Moulder Branch is just a little creek in north Alabama – narrow enough to jump over in some places, and stretches of its upper reaches go dry almost every summer. It is not navigable even by canoe (though once in 1977 I floated it at flood stage on an old inner tube, an experience I would not recommend). I remember when the silver redhorse–a big sucker–ran every March up Moulder Branch, and how I and a few good friends spent some of the best afternoons of my life snagging for them, with Zebco 202s and bell sinkers under treble hooks, the fish exotic and beautiful in the clear water over the gravel beds.

I took my nephew there ten years ago, to do the same thing, and the fish were still there, not as many of them, but still there. Later in the summer we waded down to holes I’d last fished in 9th grade, and caught big blue shellcrackers, a lone crappie, and ½ pound bass, throwing 4″ plastic worms and mini-Rapalas. That little creek has taught me big things, and it’s a big part of why I love to fish and hunt.

Last winter, I stopped on the bridge and watched a big trackhoe dredging up the mud and gravels of the creek and piling them in mountainous heaps along the bank, burying the sycamores and green ash and oaks and beautyberry bushes. The landowner along there has been fighting the creek for years now, as it floods his cotton and soybean fields. Every year the flooding has gotten worse instead of better, because the tributary creeks have all been cleared and channelized, and the big rains hurtle into the creek with nothing to slow them down, and overwhelm it, cause it to spill over and rip away a wealth of topsoil and drown crops. The only strategy seems to be to straighten and deepen the creek, to doze away any obstacles- if the water is moving fast and unobstructed, then the project must be working. But it is not working. It is simply destroying the creek.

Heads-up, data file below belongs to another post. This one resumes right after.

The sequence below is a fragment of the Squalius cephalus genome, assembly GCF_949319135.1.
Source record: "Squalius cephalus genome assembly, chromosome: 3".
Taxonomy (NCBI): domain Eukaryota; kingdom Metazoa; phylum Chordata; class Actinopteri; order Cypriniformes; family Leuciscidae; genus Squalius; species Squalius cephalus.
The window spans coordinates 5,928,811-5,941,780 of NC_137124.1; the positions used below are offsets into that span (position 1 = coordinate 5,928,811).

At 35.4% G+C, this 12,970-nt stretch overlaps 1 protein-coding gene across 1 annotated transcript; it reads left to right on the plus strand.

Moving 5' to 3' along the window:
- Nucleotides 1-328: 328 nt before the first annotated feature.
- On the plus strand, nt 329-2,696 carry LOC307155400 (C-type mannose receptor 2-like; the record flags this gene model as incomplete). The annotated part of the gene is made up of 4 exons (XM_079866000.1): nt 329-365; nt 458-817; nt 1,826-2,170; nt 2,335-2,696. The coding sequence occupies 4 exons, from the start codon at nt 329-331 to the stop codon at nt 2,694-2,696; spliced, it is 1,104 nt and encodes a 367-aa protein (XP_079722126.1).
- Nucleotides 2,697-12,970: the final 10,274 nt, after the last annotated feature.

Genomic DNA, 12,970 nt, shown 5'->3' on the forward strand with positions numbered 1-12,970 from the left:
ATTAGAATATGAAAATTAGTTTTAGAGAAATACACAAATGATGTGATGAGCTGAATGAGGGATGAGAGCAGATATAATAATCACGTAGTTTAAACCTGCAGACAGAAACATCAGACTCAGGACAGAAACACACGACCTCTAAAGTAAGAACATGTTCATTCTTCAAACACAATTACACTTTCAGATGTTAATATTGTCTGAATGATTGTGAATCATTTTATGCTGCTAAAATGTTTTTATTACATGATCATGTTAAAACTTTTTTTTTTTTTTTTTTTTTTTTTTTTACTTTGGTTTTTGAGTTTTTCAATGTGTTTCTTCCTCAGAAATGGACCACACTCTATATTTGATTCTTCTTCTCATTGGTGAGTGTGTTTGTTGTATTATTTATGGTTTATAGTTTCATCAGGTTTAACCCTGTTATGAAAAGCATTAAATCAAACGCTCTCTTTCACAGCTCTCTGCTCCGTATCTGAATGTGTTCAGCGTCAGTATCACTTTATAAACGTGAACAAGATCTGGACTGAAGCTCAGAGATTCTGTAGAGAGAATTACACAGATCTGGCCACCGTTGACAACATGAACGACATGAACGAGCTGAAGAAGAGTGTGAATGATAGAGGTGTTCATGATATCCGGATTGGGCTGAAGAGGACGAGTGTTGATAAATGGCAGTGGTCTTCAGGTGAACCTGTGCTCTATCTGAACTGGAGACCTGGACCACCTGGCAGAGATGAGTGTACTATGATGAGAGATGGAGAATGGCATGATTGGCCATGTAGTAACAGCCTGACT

I strongly–100%–support the Clean Water Restoration Act to help our country protect the irreplaceable resources of its waters, wetlands, fish and wildlife. But I don’t even know if Moulder Branch would really get any added protection from the new laws, or if the laws would be enforced in such an out of the way creek. Channelizing creeks seems, from what I have seen in my life, to be the norm in Alabama. Rather than depend on new laws, I’d rather see a future where we understand just how important our own creeks really are. If we really knew what was in those waters, as I once knew Moulder Branch, the last thing on earth we’d ever do was dredge them out and bury their life in mud.

According to most estimates, the US will have a population of 400-450 million people by 2050. I would like to believe that the fresh water those people will demand will come from creeks where young people will still fish for redhorse and shellcrackers, will sit in the April sun and watch the water rippling over the gravels and know that it leads to the ocean. But that trackhoe, unchallenged, dredging out the sum total of the life in my childhood fishing hole, and leaving it to die drying on the banks, gives me grave doubts. – Hal Herring